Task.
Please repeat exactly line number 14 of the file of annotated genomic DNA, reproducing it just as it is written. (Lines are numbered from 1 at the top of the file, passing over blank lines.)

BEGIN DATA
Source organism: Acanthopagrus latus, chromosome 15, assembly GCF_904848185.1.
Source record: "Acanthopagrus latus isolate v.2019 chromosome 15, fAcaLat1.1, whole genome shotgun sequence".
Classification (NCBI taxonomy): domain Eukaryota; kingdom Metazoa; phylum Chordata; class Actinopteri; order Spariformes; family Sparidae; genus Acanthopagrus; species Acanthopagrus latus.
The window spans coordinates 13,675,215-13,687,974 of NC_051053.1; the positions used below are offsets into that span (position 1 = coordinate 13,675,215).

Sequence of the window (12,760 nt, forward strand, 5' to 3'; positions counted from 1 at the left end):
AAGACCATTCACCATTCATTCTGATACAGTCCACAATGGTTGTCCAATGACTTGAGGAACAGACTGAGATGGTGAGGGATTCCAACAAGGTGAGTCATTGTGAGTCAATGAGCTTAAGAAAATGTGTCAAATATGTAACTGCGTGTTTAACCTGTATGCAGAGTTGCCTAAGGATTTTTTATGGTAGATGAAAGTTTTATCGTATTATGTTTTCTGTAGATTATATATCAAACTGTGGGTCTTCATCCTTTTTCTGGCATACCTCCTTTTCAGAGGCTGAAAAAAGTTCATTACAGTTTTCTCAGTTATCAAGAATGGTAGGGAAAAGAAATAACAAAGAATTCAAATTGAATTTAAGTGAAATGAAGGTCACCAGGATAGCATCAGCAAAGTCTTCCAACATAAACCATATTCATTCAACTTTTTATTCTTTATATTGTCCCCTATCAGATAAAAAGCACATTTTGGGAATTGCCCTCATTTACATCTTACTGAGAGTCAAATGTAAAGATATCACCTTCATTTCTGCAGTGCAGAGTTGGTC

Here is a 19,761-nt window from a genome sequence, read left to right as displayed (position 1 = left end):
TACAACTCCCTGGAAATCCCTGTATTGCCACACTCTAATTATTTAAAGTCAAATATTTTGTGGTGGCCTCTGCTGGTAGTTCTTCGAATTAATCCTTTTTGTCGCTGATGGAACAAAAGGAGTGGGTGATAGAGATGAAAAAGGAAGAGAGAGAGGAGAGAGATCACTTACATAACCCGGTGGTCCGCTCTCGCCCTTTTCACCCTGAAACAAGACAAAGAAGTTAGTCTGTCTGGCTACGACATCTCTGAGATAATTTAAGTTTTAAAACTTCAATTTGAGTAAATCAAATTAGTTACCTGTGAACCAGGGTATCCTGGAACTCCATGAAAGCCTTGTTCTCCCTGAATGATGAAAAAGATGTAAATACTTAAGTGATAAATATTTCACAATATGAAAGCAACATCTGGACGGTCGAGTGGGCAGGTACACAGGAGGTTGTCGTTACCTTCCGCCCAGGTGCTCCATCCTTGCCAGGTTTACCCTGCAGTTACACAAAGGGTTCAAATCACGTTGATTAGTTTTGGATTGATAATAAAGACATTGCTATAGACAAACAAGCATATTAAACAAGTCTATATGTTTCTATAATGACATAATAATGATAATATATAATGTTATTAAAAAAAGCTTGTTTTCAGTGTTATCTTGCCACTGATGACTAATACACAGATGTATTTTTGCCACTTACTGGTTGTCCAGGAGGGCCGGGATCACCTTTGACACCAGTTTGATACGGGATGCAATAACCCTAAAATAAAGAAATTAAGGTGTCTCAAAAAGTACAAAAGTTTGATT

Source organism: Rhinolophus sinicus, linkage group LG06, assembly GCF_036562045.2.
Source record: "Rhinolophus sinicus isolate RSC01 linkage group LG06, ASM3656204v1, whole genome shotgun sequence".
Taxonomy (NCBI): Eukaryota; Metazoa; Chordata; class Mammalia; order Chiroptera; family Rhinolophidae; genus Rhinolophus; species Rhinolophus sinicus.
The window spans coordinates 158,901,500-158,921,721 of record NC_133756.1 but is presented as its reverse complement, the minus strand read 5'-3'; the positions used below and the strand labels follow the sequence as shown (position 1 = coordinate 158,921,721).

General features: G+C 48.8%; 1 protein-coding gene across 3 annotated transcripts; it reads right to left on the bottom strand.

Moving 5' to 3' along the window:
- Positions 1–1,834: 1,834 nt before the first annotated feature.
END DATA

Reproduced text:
Moving 5' to 3' along the window: